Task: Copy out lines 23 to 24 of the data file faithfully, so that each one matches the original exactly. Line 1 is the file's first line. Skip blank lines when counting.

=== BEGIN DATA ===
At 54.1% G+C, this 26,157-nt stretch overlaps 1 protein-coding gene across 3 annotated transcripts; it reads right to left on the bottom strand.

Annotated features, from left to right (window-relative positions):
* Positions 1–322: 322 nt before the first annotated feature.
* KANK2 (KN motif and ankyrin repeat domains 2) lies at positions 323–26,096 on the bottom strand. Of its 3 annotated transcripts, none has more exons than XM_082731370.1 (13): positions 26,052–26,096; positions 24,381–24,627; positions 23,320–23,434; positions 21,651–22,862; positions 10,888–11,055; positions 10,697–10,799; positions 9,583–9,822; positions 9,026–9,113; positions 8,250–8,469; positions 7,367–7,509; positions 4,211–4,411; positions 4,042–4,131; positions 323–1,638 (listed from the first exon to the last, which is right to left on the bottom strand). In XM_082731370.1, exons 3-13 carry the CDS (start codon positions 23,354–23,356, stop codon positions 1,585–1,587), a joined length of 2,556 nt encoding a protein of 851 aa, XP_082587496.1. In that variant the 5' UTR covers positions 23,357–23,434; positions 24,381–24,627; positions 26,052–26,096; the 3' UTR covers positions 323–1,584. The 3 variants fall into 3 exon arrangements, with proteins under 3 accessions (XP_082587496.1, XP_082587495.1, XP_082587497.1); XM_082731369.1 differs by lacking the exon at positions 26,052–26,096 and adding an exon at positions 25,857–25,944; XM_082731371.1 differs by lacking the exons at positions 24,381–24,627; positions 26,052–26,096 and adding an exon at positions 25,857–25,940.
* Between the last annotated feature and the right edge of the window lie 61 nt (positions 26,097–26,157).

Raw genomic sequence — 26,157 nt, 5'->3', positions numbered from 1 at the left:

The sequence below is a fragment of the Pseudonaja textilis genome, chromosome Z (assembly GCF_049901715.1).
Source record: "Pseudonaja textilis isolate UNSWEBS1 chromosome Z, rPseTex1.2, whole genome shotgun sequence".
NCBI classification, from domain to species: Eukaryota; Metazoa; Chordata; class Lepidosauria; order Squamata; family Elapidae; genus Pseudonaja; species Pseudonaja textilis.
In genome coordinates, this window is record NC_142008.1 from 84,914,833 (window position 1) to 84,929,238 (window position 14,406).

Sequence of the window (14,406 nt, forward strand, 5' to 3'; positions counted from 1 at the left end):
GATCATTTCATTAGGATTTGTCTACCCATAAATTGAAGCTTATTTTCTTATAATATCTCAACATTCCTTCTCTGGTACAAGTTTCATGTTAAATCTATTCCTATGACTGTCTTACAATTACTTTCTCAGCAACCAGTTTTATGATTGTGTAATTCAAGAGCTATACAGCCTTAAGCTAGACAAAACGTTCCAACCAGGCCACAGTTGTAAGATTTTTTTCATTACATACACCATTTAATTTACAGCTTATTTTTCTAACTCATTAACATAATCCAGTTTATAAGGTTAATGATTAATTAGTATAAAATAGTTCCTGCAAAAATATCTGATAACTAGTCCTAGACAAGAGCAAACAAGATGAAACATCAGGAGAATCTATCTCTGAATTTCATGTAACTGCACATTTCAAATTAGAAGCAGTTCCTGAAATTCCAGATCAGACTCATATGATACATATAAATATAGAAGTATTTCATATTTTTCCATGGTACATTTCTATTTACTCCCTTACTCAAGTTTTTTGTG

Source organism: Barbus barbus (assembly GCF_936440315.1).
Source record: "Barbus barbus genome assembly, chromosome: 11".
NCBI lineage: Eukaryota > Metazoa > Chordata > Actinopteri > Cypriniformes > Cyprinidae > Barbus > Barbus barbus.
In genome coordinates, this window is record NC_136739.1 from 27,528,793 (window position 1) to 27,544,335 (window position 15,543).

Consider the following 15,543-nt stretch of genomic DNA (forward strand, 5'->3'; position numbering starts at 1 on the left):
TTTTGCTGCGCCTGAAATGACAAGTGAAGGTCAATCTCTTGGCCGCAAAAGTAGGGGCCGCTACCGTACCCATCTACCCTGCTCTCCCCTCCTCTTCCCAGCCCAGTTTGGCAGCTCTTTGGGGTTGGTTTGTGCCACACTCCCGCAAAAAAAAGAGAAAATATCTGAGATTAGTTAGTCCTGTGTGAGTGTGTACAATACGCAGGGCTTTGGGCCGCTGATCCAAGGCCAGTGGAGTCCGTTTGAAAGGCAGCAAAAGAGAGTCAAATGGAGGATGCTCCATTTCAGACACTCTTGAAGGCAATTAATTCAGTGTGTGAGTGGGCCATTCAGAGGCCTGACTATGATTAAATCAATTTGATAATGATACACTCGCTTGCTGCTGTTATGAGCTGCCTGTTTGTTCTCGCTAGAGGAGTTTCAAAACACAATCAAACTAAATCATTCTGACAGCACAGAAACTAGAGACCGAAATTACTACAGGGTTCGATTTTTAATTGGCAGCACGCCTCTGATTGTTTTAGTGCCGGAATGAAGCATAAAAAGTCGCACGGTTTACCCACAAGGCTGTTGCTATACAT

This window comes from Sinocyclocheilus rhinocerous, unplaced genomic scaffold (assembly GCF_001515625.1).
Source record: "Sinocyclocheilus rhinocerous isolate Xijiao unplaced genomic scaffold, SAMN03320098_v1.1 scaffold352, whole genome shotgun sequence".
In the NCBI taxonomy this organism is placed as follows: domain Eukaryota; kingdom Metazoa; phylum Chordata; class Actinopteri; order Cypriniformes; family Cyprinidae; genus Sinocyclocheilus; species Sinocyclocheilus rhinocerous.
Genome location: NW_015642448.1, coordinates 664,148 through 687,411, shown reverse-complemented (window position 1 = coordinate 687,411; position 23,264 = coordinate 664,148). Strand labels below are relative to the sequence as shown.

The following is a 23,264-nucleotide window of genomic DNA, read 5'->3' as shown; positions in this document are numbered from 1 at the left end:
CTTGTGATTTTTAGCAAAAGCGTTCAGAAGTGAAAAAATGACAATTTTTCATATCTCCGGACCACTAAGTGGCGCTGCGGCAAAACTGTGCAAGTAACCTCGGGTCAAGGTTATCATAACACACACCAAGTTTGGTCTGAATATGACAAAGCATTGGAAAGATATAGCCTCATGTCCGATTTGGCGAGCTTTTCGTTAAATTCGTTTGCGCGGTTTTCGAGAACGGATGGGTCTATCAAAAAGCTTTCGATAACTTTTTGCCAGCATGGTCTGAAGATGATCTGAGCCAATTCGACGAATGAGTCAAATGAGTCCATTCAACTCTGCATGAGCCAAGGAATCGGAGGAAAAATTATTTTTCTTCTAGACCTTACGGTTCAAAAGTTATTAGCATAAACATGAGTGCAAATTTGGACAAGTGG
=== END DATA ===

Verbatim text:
The following is a 23,264-nucleotide window of genomic DNA, read 5'->3' as shown; positions in this document are numbered from 1 at the left end:
CTTGTGATTTTTAGCAAAAGCGTTCAGAAGTGAAAAAATGACAATTTTTCATATCTCCGGACCACTAAGTGGCGCTGCGGCAAAACTGTGCAAGTAACCTCGGGTCAAGGTTATCATAACACACACCAAGTTTGGTCTGAATATGACAAAGCATTGGAAAGATATAGCCTCATGTCCGATTTGGCGAGCTTTTCGTTAAATTCGTTTGCGCGGTTTTCGAGAACGGATGGGTCTATCAAAAAGCTTTCGATAACTTTTTGCCAGCATGGTCTGAAGATGATCTGAGCCAATTCGACGAATGAGTCAAATGAGTCCATTCAACTCTGCATGAGCCAAGGAATCGGAGGAAAAATTATTTTTCTTCTAGACCTTACGGTTCAAAAGTTATTAGCATAAACATGAGTGCAAATTTGGACAAGTGG